As a response to the disaster at Japan’s Fukushima nuclear reactors, Germany temporarily shut down its seven oldest nuclear power plants. The New York Times reports a panel appointed by Chancellor Angela Merkel has recommended closing all of Germany’s nuclear reactors within a decade—reactors that currently provide about one-fifth of the country’s electricity.

In the U.K., the Committee on Climate Change, a group advising the U.K. government, recommended building more nuclear power plants, as well as relying on wind turbines, to meet the country’s greenhouse gas emission goals.

The U.K.’s existing policies won’t meet those goals, according to a new assessment—but a massive new energy bill is wending its way through the U.K. Parliament that aims to boost emissions cuts. The bill now carries an additional measure that aims to seal up the country’s famously drafty homes, by making it illegal for landlords to rent their properties unless they meet energy efficiency standards.

Weather Woes

Swathes of the U.S. South and Midwest have been socked by wild weather this spring. First, the areas suffered 800 tornadoes in April. Now the Mississippi is flooding with the highest levels on record in some regions—and global warming has likely played a role in the flooding, since rainfall in the region has risen 10 to 20 percent over the past century, said meteorologist Jeff Masters. The floods would likely break records along the length of the river if it weren’t for controlled levee breaches that have released water onto spillways and farmland. Perhaps it is time, argues Good, to follow in the footsteps of the Dutch, with their “Room for the River” policy, and give up more ground to rivers to adapt to climate change.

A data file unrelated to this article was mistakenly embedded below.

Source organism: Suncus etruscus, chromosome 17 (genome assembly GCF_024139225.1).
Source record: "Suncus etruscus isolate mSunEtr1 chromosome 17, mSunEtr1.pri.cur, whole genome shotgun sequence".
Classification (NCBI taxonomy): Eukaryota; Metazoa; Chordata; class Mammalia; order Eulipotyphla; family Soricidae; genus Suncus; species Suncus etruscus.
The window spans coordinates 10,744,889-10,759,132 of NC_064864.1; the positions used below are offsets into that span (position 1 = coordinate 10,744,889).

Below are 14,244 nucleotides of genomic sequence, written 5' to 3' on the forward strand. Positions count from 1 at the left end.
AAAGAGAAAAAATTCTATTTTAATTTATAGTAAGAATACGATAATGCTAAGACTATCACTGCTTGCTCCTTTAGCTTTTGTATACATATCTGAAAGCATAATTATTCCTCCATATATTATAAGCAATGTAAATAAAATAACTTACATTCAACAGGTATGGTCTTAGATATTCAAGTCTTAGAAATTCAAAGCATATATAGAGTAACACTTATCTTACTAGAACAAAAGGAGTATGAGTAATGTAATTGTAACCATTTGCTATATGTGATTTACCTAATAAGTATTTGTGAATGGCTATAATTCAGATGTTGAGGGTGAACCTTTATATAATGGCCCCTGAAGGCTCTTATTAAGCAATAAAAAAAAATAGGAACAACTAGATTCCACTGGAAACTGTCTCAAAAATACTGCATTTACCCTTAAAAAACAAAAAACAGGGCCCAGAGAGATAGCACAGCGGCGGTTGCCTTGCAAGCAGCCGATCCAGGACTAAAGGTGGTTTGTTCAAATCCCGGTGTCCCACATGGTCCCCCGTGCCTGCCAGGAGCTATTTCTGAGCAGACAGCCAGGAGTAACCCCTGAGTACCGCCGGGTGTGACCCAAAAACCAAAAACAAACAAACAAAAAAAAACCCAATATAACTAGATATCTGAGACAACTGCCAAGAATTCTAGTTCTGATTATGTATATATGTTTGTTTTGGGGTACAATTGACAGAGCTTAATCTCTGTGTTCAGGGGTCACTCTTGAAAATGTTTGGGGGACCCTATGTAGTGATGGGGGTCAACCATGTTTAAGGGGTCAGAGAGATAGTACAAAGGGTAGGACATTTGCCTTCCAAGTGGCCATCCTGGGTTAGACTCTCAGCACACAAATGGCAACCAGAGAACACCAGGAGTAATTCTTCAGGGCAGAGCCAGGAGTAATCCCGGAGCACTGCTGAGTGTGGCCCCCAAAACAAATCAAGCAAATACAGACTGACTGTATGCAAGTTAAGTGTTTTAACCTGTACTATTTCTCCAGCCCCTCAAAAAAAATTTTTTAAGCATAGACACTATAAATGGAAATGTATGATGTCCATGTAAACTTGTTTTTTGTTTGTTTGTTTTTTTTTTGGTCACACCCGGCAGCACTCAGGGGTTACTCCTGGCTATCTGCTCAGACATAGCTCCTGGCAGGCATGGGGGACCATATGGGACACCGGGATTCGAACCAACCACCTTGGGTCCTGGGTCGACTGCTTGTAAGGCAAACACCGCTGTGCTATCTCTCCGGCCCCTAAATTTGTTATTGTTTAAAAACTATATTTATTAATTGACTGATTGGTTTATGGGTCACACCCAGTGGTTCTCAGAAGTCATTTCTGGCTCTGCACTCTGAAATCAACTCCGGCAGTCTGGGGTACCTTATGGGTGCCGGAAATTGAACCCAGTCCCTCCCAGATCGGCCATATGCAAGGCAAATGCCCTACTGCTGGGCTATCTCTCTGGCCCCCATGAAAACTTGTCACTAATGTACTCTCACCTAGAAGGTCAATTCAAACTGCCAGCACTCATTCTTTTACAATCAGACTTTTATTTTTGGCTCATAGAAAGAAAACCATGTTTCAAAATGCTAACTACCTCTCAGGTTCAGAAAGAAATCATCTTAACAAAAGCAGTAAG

The Climate Post offers a rundown of the week in climate and energy news. It is produced each Thursday by Duke University’s Nicholas Institute for Environmental Policy Solutions.

The World has Passed Peak Oil, says Top Economist

The Nicholas Institute for Environmental Policy Solutions at Duke University

Despite high prices, crude oil production has stayed basically flat for roughly five years. It seems this is the all-time high-water mark, according to Fatih Birol, chief economist for the International Energy Agency. “We think that crude oil production for the world has already peaked in 2006,” he told the Australian Broadcasting Corporation. “I think it would have been better if the governments have started to work on it at least 10 years ago.”

At a European Parliament conference on peak oil, the European Commission’s director-general for transport and mobility policy warned if actions are delayed to reduce oil dependency, “we may be forced to drastically reduce all our mobility.”

Already, rising energy costs are taking their toll around the world, with U.S. economic growth stumbling and raising the spectre of stagflation, as well as, helping to drive up food prices in Latin America, and driving inflation in Europe.

Squeezing Renewables Through Bottlenecks

Renewable energy could, in theory, take over quickly from fossil fuels, according to a draft of a new report on renewable energy by the Intergovernmental Panel on Climate Change. The study says renewables could grow 20-fold in the next four decades—more than enough to meet projected demand. But in reality, the report argues, less than 2.5 percent of that potential will be put into place.

One of the bottlenecks in renewable energy production is the electric grid, argued another recent report, this one by the World Resources Institute. Idaho’s power grid, for example, could soon be overloaded by electricity from wind turbines, so the state’s Public Utilities Commission has suspended permits for all but fairly small turbines, cutting the largest allowable turbine 100-fold, from 10 megawatts down to 100 kilowatts.